BERLIN (Reuters) - Chancellor Angela Merkel’s conservatives called on Sunday for stricter immigration rules and faster deportation of failed asylum seekers after a public outcry over a 14-year old German girl who was allegedly raped and killed by an Iraqi man.
Police in the Kurdistan region of Iraq said on Saturday the 20-year-old suspect, identified by German authorities as Ali Bashar, had admitted to the murder of Susanna Feldman in Germany, where the case has stoked the immigration debate.
Iraqi authorities extradited Bashar on Saturday after Kurdish security forces had taken him into custody on Friday. He left Germany together with relatives earlier this month.
“The procedures and rules for asylum, refuge and integration must be put under scrutiny,” Christian Baldauf, leader of Merkel’s conservatives in the state parliament of Rhineland-Palatinate, told Rheinpfalz am Sonntag newspaper.
Germany’s generous refugee protection guarantees were raising serious questions, Baldauf said.
“Who can understand that a rejected asylum seeker who has been tried several times for various violent crimes cannot be deported, but the same man manages to travel back to his home country in a cloak and dagger operation?” Baldauf said.
The Iraqi suspect, who arrived in Germany at the height of Europe’s migrant crisis in 2015, was known to police because he had become violent with officials over his asylum status.
Bashar had previously been suspected in the rape of an 11-year-old girl at a refugee centre, although an investigation was inconclusive. His asylum request was rejected in December 2016.
Merkel’s decision to welcome more than one million refugees in 2015 has boosted support for the anti-immigrant Alternative for Germany party. The government has put aside more than 20 billion euros ($23.5 billion) to integrate asylum seekers and tackle the root causes of migration.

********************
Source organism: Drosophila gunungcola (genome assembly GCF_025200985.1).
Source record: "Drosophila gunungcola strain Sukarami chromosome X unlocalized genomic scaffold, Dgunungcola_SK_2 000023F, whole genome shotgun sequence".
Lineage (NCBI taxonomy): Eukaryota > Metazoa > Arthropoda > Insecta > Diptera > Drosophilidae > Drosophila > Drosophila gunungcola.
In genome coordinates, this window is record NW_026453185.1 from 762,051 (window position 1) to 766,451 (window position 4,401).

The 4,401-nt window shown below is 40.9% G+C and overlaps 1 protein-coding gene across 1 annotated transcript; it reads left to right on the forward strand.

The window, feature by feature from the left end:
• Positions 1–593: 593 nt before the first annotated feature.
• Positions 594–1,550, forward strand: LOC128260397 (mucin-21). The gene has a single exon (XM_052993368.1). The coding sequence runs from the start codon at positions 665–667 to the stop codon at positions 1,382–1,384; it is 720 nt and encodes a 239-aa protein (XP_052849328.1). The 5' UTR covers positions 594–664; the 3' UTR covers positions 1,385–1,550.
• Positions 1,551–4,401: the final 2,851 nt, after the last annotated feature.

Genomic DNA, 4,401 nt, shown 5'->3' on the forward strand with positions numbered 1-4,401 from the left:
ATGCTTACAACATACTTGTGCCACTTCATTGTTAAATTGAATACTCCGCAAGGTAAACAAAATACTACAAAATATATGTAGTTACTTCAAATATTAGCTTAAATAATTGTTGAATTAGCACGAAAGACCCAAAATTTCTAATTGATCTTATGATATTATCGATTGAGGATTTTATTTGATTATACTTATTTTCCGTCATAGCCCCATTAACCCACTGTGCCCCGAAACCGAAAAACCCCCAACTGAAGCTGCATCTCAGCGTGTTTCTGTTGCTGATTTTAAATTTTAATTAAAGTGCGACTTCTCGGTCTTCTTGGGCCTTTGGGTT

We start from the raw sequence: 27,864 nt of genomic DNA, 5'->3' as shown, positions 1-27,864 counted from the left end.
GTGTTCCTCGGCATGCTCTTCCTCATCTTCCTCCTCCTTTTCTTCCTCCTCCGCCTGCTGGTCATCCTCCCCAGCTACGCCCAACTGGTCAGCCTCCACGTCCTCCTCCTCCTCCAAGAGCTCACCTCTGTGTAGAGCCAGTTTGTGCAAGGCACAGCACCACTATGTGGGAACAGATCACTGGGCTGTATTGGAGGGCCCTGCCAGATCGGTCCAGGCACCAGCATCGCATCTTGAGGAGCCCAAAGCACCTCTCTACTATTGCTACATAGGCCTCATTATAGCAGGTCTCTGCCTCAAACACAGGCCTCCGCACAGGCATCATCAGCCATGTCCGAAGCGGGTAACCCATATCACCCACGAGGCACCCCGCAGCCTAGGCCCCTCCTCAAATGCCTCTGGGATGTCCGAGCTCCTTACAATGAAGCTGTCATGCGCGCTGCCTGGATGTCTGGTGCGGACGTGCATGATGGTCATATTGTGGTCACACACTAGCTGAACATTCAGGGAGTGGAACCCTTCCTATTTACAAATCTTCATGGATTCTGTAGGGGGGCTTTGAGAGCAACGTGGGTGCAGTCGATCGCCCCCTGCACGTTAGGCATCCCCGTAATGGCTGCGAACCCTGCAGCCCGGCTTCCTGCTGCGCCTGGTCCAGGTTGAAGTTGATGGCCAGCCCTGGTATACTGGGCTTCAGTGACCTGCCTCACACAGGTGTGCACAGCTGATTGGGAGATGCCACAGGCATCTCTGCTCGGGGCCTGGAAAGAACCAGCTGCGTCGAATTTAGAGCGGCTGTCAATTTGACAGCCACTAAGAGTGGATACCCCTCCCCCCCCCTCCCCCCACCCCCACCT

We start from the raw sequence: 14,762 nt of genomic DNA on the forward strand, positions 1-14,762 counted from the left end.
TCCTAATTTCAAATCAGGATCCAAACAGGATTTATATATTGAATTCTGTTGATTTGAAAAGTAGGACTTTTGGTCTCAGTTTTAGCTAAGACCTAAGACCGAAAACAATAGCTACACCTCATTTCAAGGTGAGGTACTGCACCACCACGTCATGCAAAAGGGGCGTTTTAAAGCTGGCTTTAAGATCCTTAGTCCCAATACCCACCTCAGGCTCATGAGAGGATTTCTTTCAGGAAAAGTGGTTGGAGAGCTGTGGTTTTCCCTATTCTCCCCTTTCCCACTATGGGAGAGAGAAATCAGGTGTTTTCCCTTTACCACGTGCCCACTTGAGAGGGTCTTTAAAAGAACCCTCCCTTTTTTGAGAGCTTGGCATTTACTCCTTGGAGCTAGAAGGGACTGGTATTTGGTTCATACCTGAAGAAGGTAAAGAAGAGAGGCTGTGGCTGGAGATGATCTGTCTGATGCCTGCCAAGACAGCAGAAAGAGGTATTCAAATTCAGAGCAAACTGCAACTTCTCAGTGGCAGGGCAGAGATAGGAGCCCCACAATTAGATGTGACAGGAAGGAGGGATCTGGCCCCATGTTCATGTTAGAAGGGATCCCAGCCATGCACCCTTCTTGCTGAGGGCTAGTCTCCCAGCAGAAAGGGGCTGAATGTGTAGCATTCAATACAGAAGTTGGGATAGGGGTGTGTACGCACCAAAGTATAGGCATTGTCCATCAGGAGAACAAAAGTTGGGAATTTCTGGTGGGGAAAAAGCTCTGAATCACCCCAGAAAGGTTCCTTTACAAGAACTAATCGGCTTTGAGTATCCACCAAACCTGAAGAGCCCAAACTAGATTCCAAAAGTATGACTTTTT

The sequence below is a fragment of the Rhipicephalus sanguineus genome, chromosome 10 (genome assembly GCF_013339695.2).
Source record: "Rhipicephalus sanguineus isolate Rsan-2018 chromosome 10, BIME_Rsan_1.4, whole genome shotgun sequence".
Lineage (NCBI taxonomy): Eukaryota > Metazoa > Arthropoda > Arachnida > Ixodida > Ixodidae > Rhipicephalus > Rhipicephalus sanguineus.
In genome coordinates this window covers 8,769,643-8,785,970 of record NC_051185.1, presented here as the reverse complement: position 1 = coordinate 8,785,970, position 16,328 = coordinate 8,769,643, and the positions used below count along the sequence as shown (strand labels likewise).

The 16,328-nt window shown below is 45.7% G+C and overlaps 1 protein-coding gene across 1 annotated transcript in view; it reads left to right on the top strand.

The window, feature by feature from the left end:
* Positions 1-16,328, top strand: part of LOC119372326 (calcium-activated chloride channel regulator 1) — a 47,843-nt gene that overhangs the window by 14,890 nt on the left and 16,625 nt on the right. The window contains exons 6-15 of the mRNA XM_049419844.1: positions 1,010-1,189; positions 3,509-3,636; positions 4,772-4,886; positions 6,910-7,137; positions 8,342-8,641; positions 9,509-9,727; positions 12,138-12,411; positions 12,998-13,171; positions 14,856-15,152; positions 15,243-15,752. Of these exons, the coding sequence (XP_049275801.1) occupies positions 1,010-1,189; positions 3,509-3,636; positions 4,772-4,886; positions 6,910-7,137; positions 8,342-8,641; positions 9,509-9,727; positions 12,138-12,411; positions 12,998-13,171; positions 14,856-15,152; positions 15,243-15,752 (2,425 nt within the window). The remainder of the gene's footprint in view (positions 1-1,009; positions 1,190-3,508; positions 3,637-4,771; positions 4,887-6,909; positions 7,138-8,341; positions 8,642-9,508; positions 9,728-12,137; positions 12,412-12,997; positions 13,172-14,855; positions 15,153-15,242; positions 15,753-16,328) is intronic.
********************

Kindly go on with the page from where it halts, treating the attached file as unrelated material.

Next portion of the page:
Baldauf said the state’s answer to the murder case should not be “chintzy populism” or a racist hate campaign.
“It’s about speeding up investigations and court decisions, reaching faster verdicts and finding ways of deporting perpetrators and potential offenders without exceptions,” he said.
Wolfgang Schaeuble, president of the Bundestag lower house of parliament and former finance minister, said Germany had to correct its relatively generous asylum rules.
“We must cut back parts of our German law, if we want to come to a common European asylum policy,” Schaeuble told Wirtschaftswoche magazine.
Schaeuble added he had already fought against “some exaggerations” in Germany’s asylum law when he was interior minister in the 1990s.
Feldman, a Jewish teenager from Mainz near Frankfurt, was found dead on Wednesday in a wooded area in Wiesbaden, near a refugee centre where the alleged attacker had lived, German police said.
An autopsy showed she had been the victim of a violent and sexual attack. Police said there was no evidence her religion had been a factor and the Central Council of Jews in Germany cautioned against attributing any anti-Semitic motive.
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Reporting by Michael Nienaber; Editing by Adrian Croft